Why we like Fujinon's ZK4.7x19 19-90mm Cabrio Compact Cinema Zoom

Written by Phil Rhodes

Fujinon/RedSharkThe ZK4.7x19 19-90mm: very little compares

While we always try to keep our feet firmly on the ground, sometimes extreme high-end kit is just too good to ignore. And that is exactly the case with Fujinon's ZK4.7x19 19-90mm Cabrio.

When discussing camera equipment for documentary work, or for any other situation that isn't upscale single-camera drama production, we've often made reference to ENG-style lenses. Traditionally, the lens was fifty per cent of the ergonomic setup of a news camera, and that's often a problem now that cameras have become very affordable indeed while lenses have not. This is particularly the case with regard to things like Blackmagic's Ursa range (and probably even more the upcoming Ursa Mini), as well as the AJA Cion, all the way up to Amira and high-end Sony.

Those cameras don't accommodate ENG lenses very well; the sensors are too big, and most ENG glass is set up to deal with three-chip CCD cameras. With adaptors it can be made to work, but those adaptors can be expensive, compromise optical quality, necessarily cost a couple of stops, and add to size and weight.

We've looked at various lower-cost solutions to this before, but in doing so, often made comparisons to one thing in particular: Fujinon's ZK4.7x19 19-90mm Cabrio Compact Cinema Zoom. So, when the opportunity came up to look at one, it was hard to turn down.

The word “cabrio” implies, as with a car, that the lens is convertible, with a removable zoom grip to accommodate single-camera working with conventional remote focus. Really, though, the purpose of this lens is to behave as an ENG zoom on PL-mount cameras using super-35mm sensors. In some ways, these are not easy shoes to fill: broadcast lenses tend to have an enormous zoom range, particularly including a very short wide end, a doubler, and minimum stops below f/2, as well as macro, inbuilt back focus adjustment, and the strength to support the weight the camera.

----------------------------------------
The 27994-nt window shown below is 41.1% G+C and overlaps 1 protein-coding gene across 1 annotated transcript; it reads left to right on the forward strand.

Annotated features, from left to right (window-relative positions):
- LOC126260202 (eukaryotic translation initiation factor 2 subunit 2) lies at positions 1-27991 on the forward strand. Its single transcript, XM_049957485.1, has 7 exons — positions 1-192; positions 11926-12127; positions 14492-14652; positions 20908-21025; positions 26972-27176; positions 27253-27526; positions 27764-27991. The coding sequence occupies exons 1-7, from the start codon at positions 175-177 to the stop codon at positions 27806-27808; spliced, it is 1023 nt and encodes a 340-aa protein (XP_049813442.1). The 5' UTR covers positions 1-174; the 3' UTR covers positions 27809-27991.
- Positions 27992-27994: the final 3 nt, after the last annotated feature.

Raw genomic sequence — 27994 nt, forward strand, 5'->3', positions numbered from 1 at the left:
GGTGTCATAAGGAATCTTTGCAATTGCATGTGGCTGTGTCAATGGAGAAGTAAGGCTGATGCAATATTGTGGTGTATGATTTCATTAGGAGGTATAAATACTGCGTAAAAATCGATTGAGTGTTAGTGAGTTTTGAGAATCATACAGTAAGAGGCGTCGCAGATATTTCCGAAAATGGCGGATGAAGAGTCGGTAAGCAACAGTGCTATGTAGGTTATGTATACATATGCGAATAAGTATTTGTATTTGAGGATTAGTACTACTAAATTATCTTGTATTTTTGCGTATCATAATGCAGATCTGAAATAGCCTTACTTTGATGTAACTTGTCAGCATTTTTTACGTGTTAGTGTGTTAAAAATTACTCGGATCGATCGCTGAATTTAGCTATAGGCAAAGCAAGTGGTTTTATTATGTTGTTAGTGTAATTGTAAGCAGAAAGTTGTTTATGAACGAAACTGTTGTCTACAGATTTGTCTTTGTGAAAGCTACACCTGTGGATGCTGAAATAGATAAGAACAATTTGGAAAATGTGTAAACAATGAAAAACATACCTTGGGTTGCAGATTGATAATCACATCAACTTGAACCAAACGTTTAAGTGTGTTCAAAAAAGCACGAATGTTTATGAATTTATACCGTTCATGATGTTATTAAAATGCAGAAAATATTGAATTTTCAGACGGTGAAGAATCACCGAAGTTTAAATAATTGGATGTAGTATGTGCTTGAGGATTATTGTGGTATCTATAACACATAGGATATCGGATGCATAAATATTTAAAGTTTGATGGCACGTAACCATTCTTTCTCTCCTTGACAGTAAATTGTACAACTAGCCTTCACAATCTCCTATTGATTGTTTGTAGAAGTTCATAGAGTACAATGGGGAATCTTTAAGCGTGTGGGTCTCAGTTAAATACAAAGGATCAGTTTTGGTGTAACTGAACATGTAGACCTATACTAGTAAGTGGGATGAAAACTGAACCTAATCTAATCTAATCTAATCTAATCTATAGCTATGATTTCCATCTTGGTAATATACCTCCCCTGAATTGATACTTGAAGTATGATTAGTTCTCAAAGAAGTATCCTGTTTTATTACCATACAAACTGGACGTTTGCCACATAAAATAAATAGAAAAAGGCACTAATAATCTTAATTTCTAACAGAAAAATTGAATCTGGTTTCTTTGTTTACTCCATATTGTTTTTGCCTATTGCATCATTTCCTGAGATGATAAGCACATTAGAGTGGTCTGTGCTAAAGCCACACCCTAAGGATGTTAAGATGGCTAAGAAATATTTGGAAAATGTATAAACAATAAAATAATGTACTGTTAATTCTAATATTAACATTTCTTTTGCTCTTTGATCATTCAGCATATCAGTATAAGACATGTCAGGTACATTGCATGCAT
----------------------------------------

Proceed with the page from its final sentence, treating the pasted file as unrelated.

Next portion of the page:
What's more, they're only required to fill tiny two-thirds-inch chips, so that speed is far easier to achieve (though the single-digit wide end is more difficult.)

While it would be possible to build a PL-mount lens with these features, Fujinon has made a sensible compromise. Although the 19-90 is a chunky piece of equipment and can make some cameras front-heavy, it's still admirably compact and achieves a nippy f/2.9. It requires no lens supports and is fully capable of fulfilling its role as a key part of a camera's handling system. The 19mm wide end is adequate on super-35mm sensors, and although 90mm isn't gigantically telephoto, the lens maintains optical performance all the way down in a way that newsgathering equipment doesn't necessarily need to. There is a very small degree of visibly-ramped vignetting – less than half a stop – in the last quarter of the zoom range, wide open.

The lens is fairly well-known, of course, and it's equally common knowledge that equipment at this level will remain aspirational for all but the most well-heeled users; the Fuji Cabrio 19-90 is not a budget-priced piece of kit. The build quality is as staggeringly nice as one would expect, metal throughout and a tidy grey surface finish with boldy-marked distance, stop and focal length legends.